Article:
(photo credit: MARC ISRAEL SELLEM)
This week we begin reading the last of the five books of the Torah – Deuteronomy.
This book is mostly composed of speeches Moses gave to the nation during the days before his death on the border of the Land of Israel. These speeches summarize the nation’s history during its 40 years in the desert on the way from Egypt to the Land of Israel. Likewise, Moses presented them with guidance and instructions on how to preserve the Jewish nation’s uniqueness after settling the Land of Israel – with a view toward the spiritual and cultural challenges they would be facing from the adjacent nations.
One of the events Moses reviewed in his first speech was the appointment of judges. After explaining the need to create a widespread legal system, he described the instructions he gave the judges prior to their appointment: “And I commanded your judges at that time, saying, ‘Hear [disputes] between your brothers and judge justly between a man and his brother, and between his litigant’” (Deuteronomy 1:16).
The words “judge justly” are ambiguous.
The simple meaning is to make sure the judgment is just, fair and honest.
But the world “justly” was interpreted by one of our medieval sages, Rabeinu Behayei ben Asher (Spain, 1255-1340), to mean “by compromise.”
This means the judge is not meant to strive to reach a decision based on absolute justice, but should soften the argument and instruct both sides to give in a little, to compromise.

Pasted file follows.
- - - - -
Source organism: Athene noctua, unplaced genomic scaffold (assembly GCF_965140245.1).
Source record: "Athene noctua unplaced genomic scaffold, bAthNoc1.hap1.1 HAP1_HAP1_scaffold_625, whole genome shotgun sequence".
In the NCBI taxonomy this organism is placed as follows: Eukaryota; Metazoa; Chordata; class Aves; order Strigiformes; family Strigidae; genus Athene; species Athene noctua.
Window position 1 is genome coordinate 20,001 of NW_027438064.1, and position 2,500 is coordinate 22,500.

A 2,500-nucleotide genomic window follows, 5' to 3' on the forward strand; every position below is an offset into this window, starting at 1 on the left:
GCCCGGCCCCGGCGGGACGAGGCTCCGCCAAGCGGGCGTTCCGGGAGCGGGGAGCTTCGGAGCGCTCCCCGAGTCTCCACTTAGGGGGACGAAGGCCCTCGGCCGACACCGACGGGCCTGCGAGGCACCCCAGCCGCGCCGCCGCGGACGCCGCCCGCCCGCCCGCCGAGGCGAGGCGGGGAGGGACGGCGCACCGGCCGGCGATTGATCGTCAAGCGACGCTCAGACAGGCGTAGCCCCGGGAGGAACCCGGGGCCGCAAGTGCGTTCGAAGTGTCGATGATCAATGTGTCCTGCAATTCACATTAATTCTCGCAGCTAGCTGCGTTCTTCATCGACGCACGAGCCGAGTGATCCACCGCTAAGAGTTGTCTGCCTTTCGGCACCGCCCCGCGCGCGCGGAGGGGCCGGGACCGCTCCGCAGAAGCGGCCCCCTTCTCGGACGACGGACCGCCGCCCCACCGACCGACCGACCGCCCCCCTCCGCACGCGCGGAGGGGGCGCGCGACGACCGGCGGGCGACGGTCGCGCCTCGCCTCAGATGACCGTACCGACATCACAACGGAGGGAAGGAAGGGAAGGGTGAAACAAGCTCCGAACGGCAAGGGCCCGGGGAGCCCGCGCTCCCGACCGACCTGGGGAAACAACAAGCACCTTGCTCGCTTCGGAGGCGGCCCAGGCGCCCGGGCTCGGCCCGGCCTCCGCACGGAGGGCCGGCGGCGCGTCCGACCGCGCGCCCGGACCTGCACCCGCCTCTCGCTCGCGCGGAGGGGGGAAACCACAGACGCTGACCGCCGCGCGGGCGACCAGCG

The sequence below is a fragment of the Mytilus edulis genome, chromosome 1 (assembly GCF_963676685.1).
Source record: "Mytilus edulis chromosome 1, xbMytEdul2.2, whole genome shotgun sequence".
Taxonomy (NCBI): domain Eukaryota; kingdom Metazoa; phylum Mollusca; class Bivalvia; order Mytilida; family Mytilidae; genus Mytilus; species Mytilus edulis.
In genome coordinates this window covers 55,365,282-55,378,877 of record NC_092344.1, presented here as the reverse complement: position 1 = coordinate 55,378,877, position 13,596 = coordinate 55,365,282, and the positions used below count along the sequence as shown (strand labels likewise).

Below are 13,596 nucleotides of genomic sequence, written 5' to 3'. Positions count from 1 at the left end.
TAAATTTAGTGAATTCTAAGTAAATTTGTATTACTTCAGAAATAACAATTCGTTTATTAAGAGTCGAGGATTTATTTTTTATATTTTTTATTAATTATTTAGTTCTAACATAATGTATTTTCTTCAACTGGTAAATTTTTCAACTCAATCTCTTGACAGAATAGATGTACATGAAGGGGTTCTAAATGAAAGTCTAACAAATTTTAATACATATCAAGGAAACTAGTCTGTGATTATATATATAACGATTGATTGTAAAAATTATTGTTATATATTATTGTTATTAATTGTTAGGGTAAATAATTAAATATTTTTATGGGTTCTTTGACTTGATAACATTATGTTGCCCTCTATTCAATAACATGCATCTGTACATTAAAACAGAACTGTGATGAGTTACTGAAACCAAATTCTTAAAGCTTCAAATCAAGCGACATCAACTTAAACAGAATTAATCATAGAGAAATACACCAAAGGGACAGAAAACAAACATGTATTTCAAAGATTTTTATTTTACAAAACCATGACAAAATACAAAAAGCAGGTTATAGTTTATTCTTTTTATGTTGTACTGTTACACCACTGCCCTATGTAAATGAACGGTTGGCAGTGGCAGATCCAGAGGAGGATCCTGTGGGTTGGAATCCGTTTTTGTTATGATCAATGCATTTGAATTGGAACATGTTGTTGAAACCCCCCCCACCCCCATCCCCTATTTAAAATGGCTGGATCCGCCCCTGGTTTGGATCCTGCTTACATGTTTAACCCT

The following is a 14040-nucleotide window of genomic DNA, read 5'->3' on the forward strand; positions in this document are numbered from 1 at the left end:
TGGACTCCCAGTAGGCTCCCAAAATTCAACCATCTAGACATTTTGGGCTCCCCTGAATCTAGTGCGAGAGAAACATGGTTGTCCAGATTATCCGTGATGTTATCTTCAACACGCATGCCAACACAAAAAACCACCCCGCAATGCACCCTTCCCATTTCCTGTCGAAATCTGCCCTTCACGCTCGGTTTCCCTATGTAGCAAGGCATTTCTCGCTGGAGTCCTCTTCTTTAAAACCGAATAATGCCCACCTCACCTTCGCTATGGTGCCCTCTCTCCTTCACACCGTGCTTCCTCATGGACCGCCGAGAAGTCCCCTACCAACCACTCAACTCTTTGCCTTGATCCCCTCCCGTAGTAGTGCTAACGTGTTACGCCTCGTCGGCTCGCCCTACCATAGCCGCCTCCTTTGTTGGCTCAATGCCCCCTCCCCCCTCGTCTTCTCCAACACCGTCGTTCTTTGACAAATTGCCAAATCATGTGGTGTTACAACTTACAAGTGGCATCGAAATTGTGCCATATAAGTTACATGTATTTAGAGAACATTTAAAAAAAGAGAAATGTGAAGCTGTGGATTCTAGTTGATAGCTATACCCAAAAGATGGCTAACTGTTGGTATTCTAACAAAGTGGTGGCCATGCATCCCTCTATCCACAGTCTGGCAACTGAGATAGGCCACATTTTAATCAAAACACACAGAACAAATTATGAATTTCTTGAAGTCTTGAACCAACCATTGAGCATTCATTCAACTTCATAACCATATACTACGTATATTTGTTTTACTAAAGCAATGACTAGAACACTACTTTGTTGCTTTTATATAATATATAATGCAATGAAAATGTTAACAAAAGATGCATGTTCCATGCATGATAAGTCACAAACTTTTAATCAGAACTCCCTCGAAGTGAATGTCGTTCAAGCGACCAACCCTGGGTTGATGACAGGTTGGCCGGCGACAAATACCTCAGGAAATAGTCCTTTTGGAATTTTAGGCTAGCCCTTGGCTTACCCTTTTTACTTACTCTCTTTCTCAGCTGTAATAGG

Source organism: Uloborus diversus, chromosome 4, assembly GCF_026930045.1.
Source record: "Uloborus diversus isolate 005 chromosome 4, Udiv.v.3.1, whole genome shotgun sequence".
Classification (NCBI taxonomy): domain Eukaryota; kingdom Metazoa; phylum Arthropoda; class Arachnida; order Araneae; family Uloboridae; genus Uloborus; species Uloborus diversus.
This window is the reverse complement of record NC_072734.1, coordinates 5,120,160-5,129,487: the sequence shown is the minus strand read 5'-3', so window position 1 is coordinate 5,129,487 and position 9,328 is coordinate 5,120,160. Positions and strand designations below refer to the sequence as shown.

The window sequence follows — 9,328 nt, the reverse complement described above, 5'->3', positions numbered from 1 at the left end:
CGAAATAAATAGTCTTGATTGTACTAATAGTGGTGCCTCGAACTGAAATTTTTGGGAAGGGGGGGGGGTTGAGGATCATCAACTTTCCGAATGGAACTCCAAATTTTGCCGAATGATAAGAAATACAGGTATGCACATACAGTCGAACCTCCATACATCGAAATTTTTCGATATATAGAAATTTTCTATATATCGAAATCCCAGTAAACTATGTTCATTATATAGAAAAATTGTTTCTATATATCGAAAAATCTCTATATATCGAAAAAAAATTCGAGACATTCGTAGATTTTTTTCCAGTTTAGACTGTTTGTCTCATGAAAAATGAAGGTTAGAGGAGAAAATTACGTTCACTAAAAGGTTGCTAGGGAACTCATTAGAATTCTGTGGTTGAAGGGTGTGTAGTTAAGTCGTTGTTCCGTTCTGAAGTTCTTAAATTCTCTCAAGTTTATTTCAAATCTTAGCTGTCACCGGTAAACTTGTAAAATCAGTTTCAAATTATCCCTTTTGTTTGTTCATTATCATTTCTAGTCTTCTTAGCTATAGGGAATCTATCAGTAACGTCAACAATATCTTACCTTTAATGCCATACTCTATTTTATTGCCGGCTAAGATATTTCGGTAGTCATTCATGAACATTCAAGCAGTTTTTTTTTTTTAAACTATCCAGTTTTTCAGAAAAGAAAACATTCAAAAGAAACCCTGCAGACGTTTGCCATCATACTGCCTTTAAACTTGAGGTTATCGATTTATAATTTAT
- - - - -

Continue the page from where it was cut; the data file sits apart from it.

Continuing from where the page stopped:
This ambition to reach a compromise is not coincidental. In the prophecy read as the Haftara this week after the Torah portion, Isaiah prophecies about the good future in store for Jerusalem: “Zion shall be redeemed through justice and her penitent through righteousness” (Isaiah 1:27).
Justice and compromise are the ways a person makes room for others in his heart. Insisting on the letter of the law, even if it is just, can be a sign of egoism.
Even if a person harmed you, even if he owes you something, you should not live in the emotional state of the plaintiff. On the contrary, the understanding that others have faults, just as we have faults, is a basic concept that changes a person’s position when facing society.
Indeed, in the Talmud’s description of the factors leading to Jerusalem’s destruction, we find the following: “Jerusalem was destroyed because people there insisted on their rights based on the full letter of the law, and were not willing to be lenient” (Talmud Bavli, Tractate Baba Metzia, daf 30).
At first glance, this seems paradoxical.
The term “lenient” seems to insinuate that this is something that cannot be demanded of someone, so how could this be punishable? There is an important message concealed here: A person should rise above the basic position demanding what he thinks he deserves. Our position should be softer, more inclusive, less demanding.
This is not a recommendation, but rather an obligation. This is the correct way to live.
The writer is the rabbi of the Western Wall and Holy Sites.